1.5 million people to evacuate as Hurricane Florence approaches US

Hurricane and storm surge warnings have been declared from South Santee River, South Carolina, to Duck, North Carolina.

Published: 12th September 2018 12:58 PM  |   Last Updated: 12th September 2018 12:58 PM   |  A+A-

Hurricane Florence

This enhanced satellite image provided by NOAA shows Hurricane Florence, third from right, in the Atlantic Ocean on Sunday, Sept. 9, 2018. At right is Tropical Storm Helene, and second from right is Tropical Storm Isaac. (NOAA via AP)

By IANS

WASHINGTON: More than 1.5 million people have been asked to evacuate their homes along the Virginia, North and South Carolina coasts as Category 5 storm Hurricane Florence approaches, an official said.

It is expected to make landfall in the area later this week, Efe news reported.

Hurricane Florence is packing sustained winds of 140 miles (220 km) per hour and remains an "extremely dangerous" Category 4 storm as it approaches the US eastern coastline, specifically the Carolinas.

ALSO READ | Trump issues warning as Hurricane Florence strengthens in US East Coast, over a million told to flee

In its 5 p.m. advisory on Tuesday, the Miami-based National Hurricane Center said that the eye of Florence was located 580 km south-southwest of Bermuda and 1,260 km east-southeast of Cape Fear, North Carolina. It is likely to become a Category 5 before landfall.

The NHC experts warned that "life-threatening storm surge (is) possible along the coasts of North and South Carolina".

"Further strengthening is forecast tonight and Wednesday. While some weakening is expected on Thursday, Florence is forecast to be an extremely dangerous major hurricane through landfall," the NHC said.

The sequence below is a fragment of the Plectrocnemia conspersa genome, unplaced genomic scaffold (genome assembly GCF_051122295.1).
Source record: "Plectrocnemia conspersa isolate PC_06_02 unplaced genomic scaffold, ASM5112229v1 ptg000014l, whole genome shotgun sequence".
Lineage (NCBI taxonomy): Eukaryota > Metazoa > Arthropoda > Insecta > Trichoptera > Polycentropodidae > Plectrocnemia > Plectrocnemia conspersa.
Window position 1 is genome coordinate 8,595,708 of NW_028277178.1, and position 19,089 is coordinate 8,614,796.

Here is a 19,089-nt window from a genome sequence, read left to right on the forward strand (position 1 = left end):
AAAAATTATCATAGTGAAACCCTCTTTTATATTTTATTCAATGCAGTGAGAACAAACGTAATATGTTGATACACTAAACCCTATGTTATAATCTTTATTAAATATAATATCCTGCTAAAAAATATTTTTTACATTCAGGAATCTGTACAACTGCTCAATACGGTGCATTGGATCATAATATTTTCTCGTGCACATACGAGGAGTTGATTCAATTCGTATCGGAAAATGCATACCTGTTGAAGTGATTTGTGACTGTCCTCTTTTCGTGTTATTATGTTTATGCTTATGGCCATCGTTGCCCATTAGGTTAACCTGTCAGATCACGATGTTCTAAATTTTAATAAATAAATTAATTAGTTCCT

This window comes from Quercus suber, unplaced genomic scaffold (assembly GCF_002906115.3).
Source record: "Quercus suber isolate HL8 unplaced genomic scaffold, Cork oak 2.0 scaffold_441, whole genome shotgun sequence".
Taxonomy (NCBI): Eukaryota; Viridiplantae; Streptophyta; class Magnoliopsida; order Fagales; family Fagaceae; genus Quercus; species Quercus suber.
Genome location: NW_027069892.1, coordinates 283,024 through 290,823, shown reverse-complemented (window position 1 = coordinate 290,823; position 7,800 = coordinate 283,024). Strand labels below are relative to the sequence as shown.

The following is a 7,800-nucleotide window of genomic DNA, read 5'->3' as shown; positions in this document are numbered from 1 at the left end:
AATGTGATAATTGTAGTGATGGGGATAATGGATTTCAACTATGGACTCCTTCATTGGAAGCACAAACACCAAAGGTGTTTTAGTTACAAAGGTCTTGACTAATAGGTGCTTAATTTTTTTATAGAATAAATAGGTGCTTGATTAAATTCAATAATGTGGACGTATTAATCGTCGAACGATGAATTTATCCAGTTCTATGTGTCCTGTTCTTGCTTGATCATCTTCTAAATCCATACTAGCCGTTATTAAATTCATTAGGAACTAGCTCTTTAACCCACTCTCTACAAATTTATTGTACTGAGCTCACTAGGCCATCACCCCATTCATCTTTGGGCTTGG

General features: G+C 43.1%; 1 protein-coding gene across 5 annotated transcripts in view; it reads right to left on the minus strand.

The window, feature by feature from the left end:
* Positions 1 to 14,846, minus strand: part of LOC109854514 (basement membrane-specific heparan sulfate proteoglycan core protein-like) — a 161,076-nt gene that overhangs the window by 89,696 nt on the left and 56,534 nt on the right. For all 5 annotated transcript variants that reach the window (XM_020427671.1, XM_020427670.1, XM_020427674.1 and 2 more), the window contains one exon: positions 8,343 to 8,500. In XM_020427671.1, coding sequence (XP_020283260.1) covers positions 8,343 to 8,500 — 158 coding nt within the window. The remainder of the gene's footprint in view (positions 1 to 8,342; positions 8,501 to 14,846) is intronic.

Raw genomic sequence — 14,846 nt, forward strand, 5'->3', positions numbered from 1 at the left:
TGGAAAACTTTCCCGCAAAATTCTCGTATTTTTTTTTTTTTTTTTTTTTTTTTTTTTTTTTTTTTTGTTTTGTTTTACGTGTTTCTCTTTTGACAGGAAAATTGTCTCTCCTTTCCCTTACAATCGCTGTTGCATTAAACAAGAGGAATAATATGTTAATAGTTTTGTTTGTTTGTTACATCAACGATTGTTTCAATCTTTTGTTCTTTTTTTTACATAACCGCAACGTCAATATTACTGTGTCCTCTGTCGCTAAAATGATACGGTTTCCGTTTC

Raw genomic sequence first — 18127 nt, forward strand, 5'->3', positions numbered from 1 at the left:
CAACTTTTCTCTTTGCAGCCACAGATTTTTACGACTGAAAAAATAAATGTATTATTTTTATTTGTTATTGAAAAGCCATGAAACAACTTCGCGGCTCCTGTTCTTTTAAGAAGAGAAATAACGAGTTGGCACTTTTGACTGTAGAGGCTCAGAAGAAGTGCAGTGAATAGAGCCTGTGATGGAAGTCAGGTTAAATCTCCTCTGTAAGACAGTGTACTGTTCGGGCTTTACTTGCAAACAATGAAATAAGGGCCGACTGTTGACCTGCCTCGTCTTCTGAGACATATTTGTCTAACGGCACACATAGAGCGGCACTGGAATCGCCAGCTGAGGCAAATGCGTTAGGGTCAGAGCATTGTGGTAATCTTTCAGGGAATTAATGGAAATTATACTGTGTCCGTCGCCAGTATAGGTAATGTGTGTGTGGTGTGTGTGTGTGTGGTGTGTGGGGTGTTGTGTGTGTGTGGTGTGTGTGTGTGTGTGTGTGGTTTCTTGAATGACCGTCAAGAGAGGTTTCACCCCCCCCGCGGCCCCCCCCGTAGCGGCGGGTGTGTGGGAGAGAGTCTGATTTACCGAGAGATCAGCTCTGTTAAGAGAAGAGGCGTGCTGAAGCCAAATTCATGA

The first waves directly kicked up by the huge storm system should begin coming ashore late Wednesday. Florence was expected to bring very heavy storm surge, rain and flooding to the entire region on Thursday, Friday and Saturday.

Beyond the Carolinas and Virginia, which were expected to bear the brunt of the storm, rain and flooding were expected through next week in certain parts of Tennessee, Georgia, West Virginia, Ohio, Pennsylvania, Maryland and the District of Columbia.

Maryland and the District of Columbia have declared states of emergency.

President Donald Trump declared a state of emergency in North and South Carolina, thus facilitating federal aid to those states. He also cancelled several campaign events he had scheduled for Thursday and Friday.

"The safety of the American people is my absolute highest priority. We are sparing no expense," Trump told reporters in the Oval Office after meeting with Department of Homeland Security and Federal Emergency Management Administration officials.

Trump said that his administration is "ready. We are as ready as anyone has ever been", adding: "This is going to be a very large one ... It's tremendously big and tremendously wet. Tremendous amounts of water."

Hurricane and storm surge warnings have been declared from South Santee River, South Carolina, to Duck, North Carolina.

A hurricane watch has been placed in effect for Edisto Beach South Carolina to the North Carolina-Virginia border, and a storm surge watch is in place for the same zone.

ALSO READ | Hurricane Florence could hit US East Coast with punch not seen in more than 60 years

The storm surge will bring significant flooding of between 9-13 feet from Cape Fear to Cape Lookout, including the Neuse and Pamlico Rivers, 6-9 feet between North Myrtle Beach and Cape Fear, and 2-4 feet to the area between Edisto Beach and Murrells Inlet.

A total of 15-20 inches of rain is expected, with isolated areas of up to 30 inches in parts of North Carolina, Virginia and the northern part of South Carolina through Saturday.

So far during in 2018 Atlantic hurricane season there have been nine tropical storms, of which five -- Beryl, Chris, Helen, Isaac and Florence -- have become hurricanes.

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